This spring the books that most caught my attention were a trio by old friends — Neil S. Plakcy, Jack Ricardo, and Marshall Thornton — plus a 1995 novel by Pete Dexter, which he adapted as the script for a quasi-controversial 2012 film. (more…)
The novel Cold Feet by Karen Pullen is the first in a series of Stella Lavender Mysteries. Written in the first person, the story of Cold Feet is primarily seen and told through the eyes of North Carolina Special Agent Stella Lavender. Stella works as an undercover drug agent, usually at night and in dark, dangerous places. As the book opens, she is looking forward to attending an upscale outdoor wedding with her grandmother, Fern, an artist commissioned to illustrate a book cover for the mother of the groom. The ceremony is held at Rosscairn Castle Bed and Breakfast, built in 1915 as a replica of a Scottish castle. (more…)
Experts estimate that the number of transgender people in the human population ranges from 1 in 1,000 to 1 in 10,000. Compared to the estimated number of lesbian, gay, or bisexual people in any given human population, the number of transpeople appears quite small. This is why the following statistics may shock you: (more…)
I started my life of crime when I was nine. I was home sick from school—in bed for several days—and my mother brought me a little stack of books that were once hers. Poe, Conan Doyle and the inimitable Nancy Drew. Scenes from The Tell-Tale Heart, A Study in Scarlet and The Password of Larkspur Lane all resonate, still. (more…)
When Jane Lawless, newly minted private eye, receives a voicemail message from her PI partner’s nephew, she has no idea that he’s already dead. DeAndre Moore was knifed outside a strip club, Gaudy Lights, before Jane ever had a chance to contact him. DeAndre’s uncle, Alf Nolan, is stunned. Alf’s sister had adopted DeAndre many years earlier, and the young man was the last person anyone expected to be murdered. When Alf is hospitalized due to complications from an old gunshot wound (which he received while protecting Jane), it’s up to Jane to find out what happened to DeAndre.
Here are my recommendations for good reads in crime fiction for this fall: ten novels by Rob Byrnes, Dorien Grey, Steve Neil Johnson, Geoffrey Knight/Ethan Day, Christopher Lord, Elliott Mackle, Melissa Scott, Scott Sherman, Richard Stevenson, and Mark Zubro as well as two short stories by Marshall Thornton and Zubro. They are all, with the exception of Zubro’s story, additions to already established series or the first in a proposed new series.
“I didn’t want to write a victim. I wanted Keye to have the kind of baggage that makes you wise and have a sense of humor so she could laugh at her fuck-ups. I was a practicing cocaine addict for many years, so I’m very familiar with the tricks of addiction. I wanted to talk about that in the series, so that the books are about more than just the cases but about Keye’s life and recovery.”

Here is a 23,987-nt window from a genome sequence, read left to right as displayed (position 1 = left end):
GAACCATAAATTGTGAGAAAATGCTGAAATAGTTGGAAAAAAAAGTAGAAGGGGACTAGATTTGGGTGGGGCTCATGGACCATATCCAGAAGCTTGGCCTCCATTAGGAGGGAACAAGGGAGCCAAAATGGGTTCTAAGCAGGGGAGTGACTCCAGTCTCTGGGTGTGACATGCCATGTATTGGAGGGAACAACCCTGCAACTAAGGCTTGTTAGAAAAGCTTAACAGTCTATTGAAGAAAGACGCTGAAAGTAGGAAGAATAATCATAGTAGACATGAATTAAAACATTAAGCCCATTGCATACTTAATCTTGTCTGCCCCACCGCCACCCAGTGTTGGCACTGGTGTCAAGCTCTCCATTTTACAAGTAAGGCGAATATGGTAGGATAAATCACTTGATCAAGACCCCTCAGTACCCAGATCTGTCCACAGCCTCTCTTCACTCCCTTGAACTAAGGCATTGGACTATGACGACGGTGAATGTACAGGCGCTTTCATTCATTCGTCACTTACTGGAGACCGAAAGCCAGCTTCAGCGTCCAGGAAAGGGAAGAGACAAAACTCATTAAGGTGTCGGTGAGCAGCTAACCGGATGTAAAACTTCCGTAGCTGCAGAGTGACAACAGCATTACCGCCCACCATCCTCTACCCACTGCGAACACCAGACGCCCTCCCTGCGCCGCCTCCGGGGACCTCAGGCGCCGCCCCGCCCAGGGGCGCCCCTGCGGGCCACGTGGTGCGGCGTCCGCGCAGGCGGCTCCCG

Atlanta mystery writer Amanda Kyle Williams first made her mark on the publishing world in the early 90s with the Madison McGuire novels (A Singular Spy, The Providence Files) from Naiad Press. Madison was Williams’ answer to The Avengers’ Emma Peel – a redheaded, kick-ass, deep cover operative, who happened to be a lesbian.
Twenty years later, Williams is now with Random House and her new kick-ass heroine is Keye Street, an Asian-American former FBI analyst tracking serial killers across the south, who happens to be straight. Keye made her first appearance in the bestselling The Stranger You Seek in 2011 (which was nominated for a Shamus Award and the Townsend Prize for Fiction) and is back in the newly published Stranger in the Room. (more…)
Ill Will (Bold Strokes Books) is book number seven in the powerfully engaging Micky Knight series, and upon finishing this latest installment, readers will be left begging for more. In the opening, Mickey and her lover Cordelia have reunited, and two years have passed since the dramatic post-Katrina events that unfolded in Watermark. (more…)
Giving up trying to stay abreast of all the gay crime novels and m/m romance-mysteries appearing weekly, I relied heavily this winter on name recognition, blurbs, and the impression created by opening pages to guide me to my reading choices. Thus, new works by old friends dominate this column: Hal Bodner, Dorien Grey, Greg Herren, Steve Johnson, Jeffrey Round, and Stephen E. Stanley, with two newcomers: J. Timothy Hunt and Charles Alan Long. It is a sign of the troubled publishing world how many of these novels are self-published. (more…)
One of my New Year’s resolutions was to be less of a procrastinator and to read more–and more broadly. Mystery is still my favourite genre, however, so in keeping with at least one of those resolves, here are some of my picks for lesbian mysteries you should have read in 2011. (more…)